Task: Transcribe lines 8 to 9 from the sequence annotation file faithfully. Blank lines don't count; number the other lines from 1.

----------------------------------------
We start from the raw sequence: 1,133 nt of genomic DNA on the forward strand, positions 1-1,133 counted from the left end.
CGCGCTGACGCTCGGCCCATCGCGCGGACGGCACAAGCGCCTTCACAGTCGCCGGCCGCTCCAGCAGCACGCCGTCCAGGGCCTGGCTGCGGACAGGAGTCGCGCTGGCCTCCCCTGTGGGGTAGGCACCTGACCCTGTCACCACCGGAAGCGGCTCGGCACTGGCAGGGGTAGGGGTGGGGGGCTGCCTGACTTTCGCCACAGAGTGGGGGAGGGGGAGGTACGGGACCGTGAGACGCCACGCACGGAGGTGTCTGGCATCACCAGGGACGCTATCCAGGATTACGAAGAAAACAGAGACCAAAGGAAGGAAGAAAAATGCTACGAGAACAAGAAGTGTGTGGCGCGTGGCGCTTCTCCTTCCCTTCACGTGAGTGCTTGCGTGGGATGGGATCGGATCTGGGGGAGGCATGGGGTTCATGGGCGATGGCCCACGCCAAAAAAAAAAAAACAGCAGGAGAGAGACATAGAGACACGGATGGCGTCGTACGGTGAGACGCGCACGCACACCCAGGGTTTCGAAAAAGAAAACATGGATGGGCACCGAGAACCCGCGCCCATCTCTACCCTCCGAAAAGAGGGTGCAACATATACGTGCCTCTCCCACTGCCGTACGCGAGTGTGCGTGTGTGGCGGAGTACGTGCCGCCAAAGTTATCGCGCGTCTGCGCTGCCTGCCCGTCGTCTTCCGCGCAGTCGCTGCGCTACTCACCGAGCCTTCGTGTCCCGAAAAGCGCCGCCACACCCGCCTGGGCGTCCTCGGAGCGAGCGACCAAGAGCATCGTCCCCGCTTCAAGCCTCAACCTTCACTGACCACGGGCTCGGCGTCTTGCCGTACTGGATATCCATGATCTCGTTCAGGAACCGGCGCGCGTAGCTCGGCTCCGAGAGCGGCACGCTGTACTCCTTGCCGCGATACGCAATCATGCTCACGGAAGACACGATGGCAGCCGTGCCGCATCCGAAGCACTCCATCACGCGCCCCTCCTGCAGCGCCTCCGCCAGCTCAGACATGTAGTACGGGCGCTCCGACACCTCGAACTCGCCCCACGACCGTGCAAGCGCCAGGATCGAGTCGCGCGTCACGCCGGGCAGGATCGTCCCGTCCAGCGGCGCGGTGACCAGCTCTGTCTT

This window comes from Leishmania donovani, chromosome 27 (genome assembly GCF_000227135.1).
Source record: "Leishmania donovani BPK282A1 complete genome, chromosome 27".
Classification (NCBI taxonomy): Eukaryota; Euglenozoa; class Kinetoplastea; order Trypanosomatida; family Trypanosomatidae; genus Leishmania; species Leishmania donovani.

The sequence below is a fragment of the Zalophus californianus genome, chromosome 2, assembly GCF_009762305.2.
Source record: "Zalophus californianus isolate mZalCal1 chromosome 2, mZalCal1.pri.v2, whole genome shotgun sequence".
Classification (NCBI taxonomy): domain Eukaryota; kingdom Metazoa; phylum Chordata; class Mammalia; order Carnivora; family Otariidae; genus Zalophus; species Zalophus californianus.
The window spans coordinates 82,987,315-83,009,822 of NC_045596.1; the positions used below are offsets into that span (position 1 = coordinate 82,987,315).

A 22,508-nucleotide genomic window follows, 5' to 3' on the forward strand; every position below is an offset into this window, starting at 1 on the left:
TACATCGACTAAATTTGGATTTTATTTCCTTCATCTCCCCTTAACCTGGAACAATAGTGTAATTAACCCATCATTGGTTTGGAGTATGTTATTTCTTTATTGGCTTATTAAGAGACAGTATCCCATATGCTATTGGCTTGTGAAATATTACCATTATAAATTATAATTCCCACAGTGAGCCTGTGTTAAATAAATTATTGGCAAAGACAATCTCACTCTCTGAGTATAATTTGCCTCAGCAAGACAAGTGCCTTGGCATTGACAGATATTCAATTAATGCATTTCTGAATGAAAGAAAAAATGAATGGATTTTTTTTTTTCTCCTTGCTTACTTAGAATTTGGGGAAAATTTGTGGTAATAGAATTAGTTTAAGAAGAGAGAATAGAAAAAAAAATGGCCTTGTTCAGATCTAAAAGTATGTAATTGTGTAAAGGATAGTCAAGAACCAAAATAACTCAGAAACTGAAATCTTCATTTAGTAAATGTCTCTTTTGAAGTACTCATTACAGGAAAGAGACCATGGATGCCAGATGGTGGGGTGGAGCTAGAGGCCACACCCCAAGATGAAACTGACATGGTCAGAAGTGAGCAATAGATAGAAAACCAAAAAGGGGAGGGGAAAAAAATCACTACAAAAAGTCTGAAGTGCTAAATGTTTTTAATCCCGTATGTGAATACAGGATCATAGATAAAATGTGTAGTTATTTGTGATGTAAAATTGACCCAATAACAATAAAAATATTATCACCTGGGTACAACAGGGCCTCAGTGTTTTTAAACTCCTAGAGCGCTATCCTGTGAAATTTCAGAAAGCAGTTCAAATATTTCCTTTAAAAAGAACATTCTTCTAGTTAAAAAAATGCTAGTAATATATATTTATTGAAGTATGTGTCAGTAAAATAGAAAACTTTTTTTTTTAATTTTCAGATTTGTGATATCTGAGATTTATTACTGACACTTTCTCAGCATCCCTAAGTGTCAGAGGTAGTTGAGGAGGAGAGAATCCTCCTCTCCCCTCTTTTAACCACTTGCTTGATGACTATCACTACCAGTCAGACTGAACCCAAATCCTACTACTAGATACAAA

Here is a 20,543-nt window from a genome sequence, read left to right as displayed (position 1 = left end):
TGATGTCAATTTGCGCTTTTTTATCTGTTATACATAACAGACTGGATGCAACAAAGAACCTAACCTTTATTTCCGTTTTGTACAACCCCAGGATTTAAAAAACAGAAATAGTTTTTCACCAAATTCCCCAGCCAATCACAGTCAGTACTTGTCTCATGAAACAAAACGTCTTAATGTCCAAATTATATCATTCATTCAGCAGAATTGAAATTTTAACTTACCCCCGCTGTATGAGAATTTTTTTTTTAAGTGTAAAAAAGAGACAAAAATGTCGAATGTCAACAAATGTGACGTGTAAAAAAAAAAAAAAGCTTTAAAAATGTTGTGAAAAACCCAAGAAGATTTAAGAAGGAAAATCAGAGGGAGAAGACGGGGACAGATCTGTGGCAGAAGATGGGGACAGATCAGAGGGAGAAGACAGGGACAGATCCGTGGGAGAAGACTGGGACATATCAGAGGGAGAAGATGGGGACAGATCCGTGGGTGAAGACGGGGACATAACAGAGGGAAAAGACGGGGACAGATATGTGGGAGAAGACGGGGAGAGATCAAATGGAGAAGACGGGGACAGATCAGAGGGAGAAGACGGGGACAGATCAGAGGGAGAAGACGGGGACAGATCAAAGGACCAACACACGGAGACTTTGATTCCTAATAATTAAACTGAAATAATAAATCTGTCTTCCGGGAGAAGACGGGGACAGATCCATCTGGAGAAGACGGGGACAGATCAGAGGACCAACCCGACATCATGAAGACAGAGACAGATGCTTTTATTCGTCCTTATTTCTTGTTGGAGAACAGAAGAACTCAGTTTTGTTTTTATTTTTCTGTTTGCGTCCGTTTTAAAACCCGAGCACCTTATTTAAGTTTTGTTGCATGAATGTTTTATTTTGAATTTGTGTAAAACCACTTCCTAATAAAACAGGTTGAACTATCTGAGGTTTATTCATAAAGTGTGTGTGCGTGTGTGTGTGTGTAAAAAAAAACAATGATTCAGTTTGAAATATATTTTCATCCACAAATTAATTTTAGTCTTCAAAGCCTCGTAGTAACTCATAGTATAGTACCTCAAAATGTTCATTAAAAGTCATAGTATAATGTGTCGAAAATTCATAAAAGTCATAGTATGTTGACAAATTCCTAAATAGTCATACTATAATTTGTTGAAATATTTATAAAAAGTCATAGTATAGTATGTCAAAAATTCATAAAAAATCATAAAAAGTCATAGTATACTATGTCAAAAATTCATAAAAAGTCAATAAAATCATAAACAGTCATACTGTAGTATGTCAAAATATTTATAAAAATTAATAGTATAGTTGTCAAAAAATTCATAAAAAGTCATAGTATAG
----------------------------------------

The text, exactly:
Classification (NCBI taxonomy): domain Eukaryota; kingdom Metazoa; phylum Chordata; class Mammalia; order Carnivora; family Otariidae; genus Zalophus; species Zalophus californianus.
The window spans coordinates 82,987,315-83,009,822 of NC_045596.1; the positions used below are offsets into that span (position 1 = coordinate 82,987,315).